Root Canals involve extracting infected pulp from within a tooth, and this prevents furthermore harmful and painful infections from occurring. The infected pulp, if left unchecked, can start to result in severe pain, and deteriorate the health of the overall tooth. Root canal treatments ensure that the pulp is removed and is a relatively pain-free procedure involving anesthesia.
Here are six facts worth knowing about root canals if you’re thinking of having one:
- The pulp is your tooth’s alarm system. It’s what alerts the body when the health of the tooth starts to decay, and also provides some of the sensations you experience on your teeth when eating various foods. Sensitivity to the pulp is what you experience as pain.
- The pulp is also responsible for more than just providing sensation. It’s also critical to formulating dentin, which is the layer that sits underneath teeth enamel and is what gives the tooth its white color.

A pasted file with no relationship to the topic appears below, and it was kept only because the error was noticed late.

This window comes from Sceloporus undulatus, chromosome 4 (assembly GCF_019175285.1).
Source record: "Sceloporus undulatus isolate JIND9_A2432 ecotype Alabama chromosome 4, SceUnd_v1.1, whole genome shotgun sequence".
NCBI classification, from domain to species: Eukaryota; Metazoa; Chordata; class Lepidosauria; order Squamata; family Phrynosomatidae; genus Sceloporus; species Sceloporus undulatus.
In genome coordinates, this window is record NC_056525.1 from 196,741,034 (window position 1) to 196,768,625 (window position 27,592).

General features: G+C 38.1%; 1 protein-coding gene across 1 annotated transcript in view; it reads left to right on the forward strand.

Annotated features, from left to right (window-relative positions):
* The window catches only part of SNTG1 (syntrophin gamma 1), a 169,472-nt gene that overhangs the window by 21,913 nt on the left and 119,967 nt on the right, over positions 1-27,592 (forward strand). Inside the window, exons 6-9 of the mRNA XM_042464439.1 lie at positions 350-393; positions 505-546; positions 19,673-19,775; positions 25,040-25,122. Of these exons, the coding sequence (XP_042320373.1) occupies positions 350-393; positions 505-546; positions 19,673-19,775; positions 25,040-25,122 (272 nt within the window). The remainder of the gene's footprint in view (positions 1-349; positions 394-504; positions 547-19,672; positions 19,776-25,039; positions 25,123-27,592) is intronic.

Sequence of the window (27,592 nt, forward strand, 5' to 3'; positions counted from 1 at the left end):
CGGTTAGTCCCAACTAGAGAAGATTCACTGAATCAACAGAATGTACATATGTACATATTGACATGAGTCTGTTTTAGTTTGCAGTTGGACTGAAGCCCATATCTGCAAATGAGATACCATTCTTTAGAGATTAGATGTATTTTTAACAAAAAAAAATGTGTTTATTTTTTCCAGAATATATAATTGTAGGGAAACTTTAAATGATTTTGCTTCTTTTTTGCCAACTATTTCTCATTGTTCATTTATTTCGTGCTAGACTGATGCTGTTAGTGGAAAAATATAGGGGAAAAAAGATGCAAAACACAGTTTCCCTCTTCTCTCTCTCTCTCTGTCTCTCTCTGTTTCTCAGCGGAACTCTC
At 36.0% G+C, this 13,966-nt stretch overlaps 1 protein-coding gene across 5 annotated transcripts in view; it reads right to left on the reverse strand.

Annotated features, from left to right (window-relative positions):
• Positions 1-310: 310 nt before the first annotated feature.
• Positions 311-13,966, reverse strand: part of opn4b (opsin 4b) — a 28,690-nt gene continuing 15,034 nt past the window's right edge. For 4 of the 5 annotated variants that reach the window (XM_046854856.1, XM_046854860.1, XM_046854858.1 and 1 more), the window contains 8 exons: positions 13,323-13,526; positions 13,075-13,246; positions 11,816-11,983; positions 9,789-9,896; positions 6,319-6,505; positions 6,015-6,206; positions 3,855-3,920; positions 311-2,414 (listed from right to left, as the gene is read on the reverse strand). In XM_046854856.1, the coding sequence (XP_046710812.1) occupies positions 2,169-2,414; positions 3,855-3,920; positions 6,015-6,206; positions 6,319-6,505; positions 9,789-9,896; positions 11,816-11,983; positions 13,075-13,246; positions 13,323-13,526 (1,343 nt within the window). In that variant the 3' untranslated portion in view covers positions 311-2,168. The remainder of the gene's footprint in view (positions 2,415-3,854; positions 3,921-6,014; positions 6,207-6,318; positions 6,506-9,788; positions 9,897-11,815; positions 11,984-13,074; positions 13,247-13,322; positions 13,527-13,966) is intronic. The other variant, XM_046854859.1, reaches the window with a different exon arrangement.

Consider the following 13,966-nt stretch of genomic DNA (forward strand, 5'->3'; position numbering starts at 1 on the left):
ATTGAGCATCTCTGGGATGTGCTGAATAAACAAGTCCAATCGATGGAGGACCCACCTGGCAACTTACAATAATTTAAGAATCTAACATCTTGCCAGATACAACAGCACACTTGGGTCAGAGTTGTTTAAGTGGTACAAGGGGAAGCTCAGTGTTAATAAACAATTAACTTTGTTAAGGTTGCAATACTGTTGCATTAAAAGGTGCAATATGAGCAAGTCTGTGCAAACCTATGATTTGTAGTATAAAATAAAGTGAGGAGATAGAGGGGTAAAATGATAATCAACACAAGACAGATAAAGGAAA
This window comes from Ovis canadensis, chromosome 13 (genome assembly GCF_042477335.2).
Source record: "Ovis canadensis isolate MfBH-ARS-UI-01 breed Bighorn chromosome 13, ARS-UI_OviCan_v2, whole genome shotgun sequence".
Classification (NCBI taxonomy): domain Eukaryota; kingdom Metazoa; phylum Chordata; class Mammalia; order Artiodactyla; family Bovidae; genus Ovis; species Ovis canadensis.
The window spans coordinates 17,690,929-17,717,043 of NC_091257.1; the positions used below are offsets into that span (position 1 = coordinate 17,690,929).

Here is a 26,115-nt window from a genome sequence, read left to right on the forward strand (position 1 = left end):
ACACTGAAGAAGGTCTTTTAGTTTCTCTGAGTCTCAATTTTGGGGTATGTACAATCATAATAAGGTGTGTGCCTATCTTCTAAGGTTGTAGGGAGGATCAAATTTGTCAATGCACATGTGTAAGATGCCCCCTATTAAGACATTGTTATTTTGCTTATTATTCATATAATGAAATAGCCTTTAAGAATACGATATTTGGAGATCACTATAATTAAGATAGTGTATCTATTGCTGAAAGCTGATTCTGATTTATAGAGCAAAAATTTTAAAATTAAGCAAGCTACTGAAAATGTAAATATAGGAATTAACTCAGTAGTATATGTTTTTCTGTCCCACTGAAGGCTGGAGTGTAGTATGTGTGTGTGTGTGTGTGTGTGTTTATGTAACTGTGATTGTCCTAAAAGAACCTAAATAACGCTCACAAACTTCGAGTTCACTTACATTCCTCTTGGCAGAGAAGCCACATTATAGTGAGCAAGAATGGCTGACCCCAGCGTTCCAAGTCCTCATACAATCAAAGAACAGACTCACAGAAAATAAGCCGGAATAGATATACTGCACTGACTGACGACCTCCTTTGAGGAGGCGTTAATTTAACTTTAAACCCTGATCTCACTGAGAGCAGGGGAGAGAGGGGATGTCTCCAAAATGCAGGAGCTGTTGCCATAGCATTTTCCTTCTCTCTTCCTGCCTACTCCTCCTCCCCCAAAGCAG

- Your tooth can survive without the pulp, but what it can’t do is survive long with infected pulp. This is why root canals are necessary as they help remove an infected pulp that may result in the tooth decaying. The pulp provides all the necessary nutrients when the tooth is growing, but once fully formed, then the tooth can go on living without pulp, but an infected one can do quite a bit of damage from the inside.
- An infected pulp can be caused by diseases affecting gum tissue. This is because gum tissues are interconnected with pulp in one’s tooth. Blood vessels and nerves connect the pulp to the gum and because of this, even gum diseases can make its way into infecting the pulp and necessitating a root canal.
- There’s a lot of false facts such as infections being common after a root canal. However, this isn’t the case. Infections are generally very low after a root canal procedure and when an infection does happen they’re very low risk and easily treatable. This makes it a relatively safe procedure to undergo.
You don’t need a lot of powerful painkillers after a root canal procedure. And how much you need is very subjective. Though a root canal procedure cannot guarantee any pain, an average procedure will only require common over the counter pain medication for a few days in order to subdue any pain in one or two weeks. Most of this pain medication is also to ensure the swelling subsides.